Knife-wielding assailants killed nine policemen and 17 civilians in a bloody attack that only ended after 10 attackers were shot dead in western China early Wednesday.
At least three people were also injured during the early morning assault on the Lukqun Township in Xinjiang province, Chinese state media agency Xinhua reported.
If confirmed, it would be one of the bloodiest incidents in Xinjiang since nearly 200 people were killed in the regional capital, Urumqi, in 2009.
The region, which borders Afghanistan and Pakistan, has been the scene of numerous violent incidents in recent years amid tensions between the large population of Muslim Uighurs and the ruling Han ethnic group.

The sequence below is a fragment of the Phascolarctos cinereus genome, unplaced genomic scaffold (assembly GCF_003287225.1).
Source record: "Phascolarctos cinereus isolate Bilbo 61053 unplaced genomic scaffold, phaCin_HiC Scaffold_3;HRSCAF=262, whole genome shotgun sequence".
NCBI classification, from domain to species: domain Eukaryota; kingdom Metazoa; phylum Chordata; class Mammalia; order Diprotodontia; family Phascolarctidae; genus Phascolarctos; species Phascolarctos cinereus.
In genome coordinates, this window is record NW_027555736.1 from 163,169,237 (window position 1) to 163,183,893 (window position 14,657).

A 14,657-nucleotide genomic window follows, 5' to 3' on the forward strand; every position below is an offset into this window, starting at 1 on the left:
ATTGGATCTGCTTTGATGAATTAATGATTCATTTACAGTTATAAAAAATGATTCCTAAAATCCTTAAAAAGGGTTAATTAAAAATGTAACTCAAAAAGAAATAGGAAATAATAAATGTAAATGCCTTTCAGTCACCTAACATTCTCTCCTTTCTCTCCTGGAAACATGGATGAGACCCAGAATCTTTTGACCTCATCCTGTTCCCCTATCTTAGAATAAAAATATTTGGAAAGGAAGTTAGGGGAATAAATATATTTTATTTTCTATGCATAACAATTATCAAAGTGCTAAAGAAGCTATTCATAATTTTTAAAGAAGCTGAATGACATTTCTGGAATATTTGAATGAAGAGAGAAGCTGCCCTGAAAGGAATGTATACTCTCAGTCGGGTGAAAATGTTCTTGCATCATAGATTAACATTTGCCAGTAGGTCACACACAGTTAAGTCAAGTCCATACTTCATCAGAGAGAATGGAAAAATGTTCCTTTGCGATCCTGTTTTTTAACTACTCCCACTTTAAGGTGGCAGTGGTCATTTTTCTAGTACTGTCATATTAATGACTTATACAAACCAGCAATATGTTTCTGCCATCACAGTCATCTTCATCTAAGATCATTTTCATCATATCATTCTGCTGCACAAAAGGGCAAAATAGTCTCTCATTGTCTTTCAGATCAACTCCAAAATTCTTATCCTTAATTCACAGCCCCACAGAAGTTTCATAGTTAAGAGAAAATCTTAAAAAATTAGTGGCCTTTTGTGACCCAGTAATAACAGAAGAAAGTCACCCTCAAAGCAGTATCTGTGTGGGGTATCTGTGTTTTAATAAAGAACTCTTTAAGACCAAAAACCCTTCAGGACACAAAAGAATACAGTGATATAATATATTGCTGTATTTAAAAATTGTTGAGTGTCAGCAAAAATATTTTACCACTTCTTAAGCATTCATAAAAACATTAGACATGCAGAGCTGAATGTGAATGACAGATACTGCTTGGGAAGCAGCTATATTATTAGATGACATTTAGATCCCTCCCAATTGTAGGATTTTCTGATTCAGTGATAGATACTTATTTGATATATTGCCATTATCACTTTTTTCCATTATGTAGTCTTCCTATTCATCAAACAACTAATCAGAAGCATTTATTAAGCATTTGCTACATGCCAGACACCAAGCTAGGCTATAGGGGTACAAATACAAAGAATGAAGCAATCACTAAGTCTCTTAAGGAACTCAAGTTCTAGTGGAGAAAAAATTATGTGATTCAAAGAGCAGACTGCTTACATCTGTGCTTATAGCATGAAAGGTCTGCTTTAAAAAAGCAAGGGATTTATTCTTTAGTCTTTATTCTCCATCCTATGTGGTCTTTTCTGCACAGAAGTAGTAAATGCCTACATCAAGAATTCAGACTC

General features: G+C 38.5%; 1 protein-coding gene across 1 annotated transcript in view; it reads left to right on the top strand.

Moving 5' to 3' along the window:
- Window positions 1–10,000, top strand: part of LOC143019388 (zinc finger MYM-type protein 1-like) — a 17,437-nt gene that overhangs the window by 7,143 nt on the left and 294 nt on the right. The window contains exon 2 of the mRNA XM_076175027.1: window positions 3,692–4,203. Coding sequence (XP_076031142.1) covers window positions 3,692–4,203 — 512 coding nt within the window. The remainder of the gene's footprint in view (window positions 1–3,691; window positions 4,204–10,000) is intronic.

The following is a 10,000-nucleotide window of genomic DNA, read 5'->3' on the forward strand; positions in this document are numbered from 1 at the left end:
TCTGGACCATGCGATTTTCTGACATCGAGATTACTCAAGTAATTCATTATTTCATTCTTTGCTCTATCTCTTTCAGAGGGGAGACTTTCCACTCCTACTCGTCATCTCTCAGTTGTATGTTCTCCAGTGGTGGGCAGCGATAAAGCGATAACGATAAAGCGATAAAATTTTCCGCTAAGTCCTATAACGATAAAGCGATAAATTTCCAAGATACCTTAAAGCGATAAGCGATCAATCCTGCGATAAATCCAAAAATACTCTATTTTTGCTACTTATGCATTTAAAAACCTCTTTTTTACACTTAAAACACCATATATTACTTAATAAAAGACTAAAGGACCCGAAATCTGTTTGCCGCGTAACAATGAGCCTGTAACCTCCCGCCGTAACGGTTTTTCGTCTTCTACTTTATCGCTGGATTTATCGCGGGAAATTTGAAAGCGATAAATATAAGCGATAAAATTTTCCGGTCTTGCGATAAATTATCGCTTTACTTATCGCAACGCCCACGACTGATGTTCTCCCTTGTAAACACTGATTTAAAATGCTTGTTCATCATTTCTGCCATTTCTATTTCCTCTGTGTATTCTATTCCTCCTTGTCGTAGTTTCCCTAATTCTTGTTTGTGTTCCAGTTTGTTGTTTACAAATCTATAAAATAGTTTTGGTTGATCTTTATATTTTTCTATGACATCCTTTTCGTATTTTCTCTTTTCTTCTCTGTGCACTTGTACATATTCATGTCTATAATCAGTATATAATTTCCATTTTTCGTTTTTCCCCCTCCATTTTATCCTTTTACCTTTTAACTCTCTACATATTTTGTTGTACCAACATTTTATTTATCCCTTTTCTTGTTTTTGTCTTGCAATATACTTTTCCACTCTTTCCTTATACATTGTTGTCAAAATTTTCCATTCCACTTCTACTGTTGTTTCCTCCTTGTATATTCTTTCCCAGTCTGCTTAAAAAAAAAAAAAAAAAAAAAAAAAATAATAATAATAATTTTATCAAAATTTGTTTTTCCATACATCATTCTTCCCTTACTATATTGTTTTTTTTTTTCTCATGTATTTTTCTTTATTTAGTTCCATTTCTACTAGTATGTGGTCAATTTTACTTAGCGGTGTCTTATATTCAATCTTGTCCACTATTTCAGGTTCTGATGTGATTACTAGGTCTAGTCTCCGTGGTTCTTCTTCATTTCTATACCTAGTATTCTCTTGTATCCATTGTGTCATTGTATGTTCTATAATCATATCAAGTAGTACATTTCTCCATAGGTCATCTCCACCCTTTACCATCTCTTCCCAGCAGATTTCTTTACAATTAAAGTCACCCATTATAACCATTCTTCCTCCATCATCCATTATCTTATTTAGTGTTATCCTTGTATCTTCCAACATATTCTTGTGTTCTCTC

Describing the violence as “riots,” Xinhua said that a police station, government buildings and a construction site were targeted in the attack which took place at 6 a.m. local time (6 p.m. Tuesday ET).
Three attackers were reportedly arrested but with information tightly controlled in the region, it has been impossible to verify the figures.
A press officer at the Xinjiang Public Security Bureau, the region's police, told The Associated Press that she had only seen news of the violence on the Internet and had no information.
Other officials at the local propaganda department and local police also said they had no details.
Dilxat Raxit, a spokesman for the Germany-based World Uyghur Congress, told The Associated Press that the conflict was triggered by the Chinese government's "sustained repression and provocation" of the Uighur community.
He also urged the international community to pressure China to "stop imposing policies in Xinjiang that cause turmoil."
The Associated Press contributed to this report.